During job interviews, he began asking potential employers about their privacy policies. None met his approval. So he refused to work and even lost his house. For three years he slept outside the Cambridge Public Library. Eventually he got treatment, an apartment, and reconnected with reality.
Then the pandemic hit.
The soup kitchens he relied on stopped hosting in-person dinners. He couldn’t connect with the people who helped him keep his reality in check. He began to see things in a different light. “Seeing people wearing masks, I thought they were trying to protect themselves from the intrusive cameras posted all over the city, all over the metro,” he says.
The boundaries between reality and illusion have blurred. Misinformation – about the virus and the vaccines – has made reality more slippery. Social media algorithms seemed to control political speech – and all of this validated his concerns about online tracking and privacy.
“If I read the news, which I do every day, I feel like I’m not sick — things are going exactly as Bruce Schneier predicted,” Peter says. “But then I read my diagnosis and he told me I have schizophrenia and I have paranoid delusions. So, I don’t know.”
Monique is 12 years old when the mother she idolizes is weakened by cancer. It was then that his mental illness took hold.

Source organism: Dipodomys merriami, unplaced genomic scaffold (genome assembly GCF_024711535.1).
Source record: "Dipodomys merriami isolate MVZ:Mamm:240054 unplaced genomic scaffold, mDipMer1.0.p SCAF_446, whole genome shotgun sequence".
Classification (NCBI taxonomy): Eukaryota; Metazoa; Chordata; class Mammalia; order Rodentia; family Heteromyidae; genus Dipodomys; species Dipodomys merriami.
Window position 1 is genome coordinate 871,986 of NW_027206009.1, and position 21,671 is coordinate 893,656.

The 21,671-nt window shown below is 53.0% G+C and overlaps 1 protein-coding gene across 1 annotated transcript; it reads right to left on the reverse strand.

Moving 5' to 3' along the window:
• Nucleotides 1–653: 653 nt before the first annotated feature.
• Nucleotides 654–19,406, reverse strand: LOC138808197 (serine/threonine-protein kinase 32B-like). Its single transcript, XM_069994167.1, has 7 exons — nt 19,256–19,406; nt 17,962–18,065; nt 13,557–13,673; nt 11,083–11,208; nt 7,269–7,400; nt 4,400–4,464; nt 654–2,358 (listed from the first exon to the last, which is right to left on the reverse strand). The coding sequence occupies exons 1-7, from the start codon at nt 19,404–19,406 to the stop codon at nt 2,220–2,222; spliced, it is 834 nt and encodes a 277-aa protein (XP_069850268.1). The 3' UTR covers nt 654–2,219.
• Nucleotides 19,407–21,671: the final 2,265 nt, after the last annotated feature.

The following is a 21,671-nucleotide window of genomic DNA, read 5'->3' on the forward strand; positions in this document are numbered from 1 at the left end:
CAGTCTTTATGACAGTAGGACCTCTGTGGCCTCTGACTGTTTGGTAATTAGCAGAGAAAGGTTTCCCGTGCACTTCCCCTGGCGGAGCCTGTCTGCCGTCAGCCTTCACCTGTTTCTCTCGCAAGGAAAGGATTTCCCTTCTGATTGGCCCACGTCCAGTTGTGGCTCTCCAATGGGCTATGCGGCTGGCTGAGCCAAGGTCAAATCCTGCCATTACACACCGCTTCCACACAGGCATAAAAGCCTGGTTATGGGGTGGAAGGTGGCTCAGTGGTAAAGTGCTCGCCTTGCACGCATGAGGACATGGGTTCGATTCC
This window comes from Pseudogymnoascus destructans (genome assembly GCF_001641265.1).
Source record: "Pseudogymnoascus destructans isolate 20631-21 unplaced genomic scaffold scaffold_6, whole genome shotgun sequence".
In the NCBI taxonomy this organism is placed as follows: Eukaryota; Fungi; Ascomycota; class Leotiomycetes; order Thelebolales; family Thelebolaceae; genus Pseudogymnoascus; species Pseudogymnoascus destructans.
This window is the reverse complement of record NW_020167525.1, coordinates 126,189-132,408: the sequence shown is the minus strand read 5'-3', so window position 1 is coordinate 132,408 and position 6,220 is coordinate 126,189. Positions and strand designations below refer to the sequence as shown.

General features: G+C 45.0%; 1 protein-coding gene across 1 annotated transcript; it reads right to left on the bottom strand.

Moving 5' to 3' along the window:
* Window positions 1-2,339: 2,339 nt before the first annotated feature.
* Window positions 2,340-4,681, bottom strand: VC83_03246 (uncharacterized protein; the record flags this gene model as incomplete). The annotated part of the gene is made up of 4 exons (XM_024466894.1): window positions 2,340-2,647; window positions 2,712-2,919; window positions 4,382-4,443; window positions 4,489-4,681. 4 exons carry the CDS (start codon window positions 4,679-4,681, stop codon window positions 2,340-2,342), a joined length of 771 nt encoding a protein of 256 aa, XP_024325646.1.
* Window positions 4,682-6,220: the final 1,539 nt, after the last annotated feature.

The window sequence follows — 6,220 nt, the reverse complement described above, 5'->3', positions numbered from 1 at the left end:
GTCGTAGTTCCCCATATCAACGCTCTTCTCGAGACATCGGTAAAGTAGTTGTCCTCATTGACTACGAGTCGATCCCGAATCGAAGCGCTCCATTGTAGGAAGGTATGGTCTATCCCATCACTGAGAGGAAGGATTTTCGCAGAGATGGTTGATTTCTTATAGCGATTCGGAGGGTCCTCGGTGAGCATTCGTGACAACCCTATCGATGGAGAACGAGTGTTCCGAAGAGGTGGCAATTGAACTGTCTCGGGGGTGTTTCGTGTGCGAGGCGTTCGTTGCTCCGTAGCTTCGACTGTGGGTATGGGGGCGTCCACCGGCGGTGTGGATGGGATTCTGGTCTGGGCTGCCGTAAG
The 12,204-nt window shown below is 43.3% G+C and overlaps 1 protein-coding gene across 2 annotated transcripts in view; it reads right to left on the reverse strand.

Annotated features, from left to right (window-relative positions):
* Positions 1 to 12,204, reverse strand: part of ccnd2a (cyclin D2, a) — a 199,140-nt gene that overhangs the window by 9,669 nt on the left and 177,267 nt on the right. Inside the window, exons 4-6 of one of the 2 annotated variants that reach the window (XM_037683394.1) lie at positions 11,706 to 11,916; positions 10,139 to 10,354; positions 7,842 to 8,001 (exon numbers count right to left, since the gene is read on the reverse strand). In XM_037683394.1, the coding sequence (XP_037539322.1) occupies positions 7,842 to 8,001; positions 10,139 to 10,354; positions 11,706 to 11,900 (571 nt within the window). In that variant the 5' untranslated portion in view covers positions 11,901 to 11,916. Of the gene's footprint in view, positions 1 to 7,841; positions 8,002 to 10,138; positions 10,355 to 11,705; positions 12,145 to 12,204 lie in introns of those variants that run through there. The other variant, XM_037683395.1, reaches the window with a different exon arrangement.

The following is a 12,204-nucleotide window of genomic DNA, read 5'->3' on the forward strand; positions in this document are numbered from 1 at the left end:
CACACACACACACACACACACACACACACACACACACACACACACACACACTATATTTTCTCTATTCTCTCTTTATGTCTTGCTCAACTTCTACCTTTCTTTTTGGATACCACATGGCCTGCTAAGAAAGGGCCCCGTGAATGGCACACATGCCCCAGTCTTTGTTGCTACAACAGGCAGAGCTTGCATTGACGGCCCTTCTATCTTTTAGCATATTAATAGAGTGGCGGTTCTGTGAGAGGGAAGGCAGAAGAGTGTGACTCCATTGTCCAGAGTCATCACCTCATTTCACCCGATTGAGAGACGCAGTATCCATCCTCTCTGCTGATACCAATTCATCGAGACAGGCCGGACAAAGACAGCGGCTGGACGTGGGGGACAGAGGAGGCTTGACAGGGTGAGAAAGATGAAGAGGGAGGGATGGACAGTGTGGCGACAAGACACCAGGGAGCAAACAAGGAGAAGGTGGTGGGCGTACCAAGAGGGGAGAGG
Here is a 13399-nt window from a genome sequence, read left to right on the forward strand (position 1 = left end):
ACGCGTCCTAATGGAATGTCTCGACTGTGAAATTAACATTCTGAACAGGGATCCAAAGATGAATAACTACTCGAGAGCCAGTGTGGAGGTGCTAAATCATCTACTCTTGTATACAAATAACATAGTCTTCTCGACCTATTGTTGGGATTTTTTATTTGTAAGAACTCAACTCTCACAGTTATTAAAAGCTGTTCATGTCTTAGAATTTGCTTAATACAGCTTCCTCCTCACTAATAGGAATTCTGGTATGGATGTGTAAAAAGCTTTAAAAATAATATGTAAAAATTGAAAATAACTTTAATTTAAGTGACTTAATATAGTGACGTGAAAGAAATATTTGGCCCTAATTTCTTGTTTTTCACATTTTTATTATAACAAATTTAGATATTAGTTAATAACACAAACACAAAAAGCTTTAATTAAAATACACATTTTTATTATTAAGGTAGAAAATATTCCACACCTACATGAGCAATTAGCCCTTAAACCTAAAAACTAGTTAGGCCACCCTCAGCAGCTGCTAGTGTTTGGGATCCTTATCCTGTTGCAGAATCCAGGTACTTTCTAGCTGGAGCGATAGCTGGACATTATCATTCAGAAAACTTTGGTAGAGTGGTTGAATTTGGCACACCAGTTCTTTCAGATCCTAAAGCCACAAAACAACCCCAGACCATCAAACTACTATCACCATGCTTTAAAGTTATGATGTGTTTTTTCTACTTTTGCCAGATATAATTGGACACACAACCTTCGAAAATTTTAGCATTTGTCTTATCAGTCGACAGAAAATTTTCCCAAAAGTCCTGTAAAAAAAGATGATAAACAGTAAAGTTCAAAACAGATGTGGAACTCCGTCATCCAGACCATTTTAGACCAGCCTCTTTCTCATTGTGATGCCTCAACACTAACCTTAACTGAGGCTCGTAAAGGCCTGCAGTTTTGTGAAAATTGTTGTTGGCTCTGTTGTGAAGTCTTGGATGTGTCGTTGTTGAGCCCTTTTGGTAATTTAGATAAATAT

“It was only when she started to get sick that I was confronted with multiple situations of violence”, explains Monique. The foster families physically abused her and she says an older brother physically and sexually abused her. As a teenager, she was hospitalized for psychosis brought on by depression and PTSD.
Now 29, Monique says the pandemic has pressed on many of those wounds.
“This pandemic hasn’t been fun for a lot of us,” she says of her circle of friends with serious mental health issues. COVID killed her grandmother, an aunt and a cousin. She lost her retail job. And for the first time she can remember, Monique was heckled because she was black. She says white supremacists spray painted her building in New York. The pressure escalated when her longtime boyfriend lost his job as a handyman. Then he left.
“It was my safety net,” she says. “When you live alone, it’s more overwhelming because it’s like, who are you going to express it to? You’re supposed to be able to tell your family and friends.”
All around her, friends with similar diagnoses tangled. People lost their jobs, along with the health insurance and access to treatment that came with them. They mourned alone their family members who died of COVID. Suddenly she became the only source of support for many as their mental health deteriorated.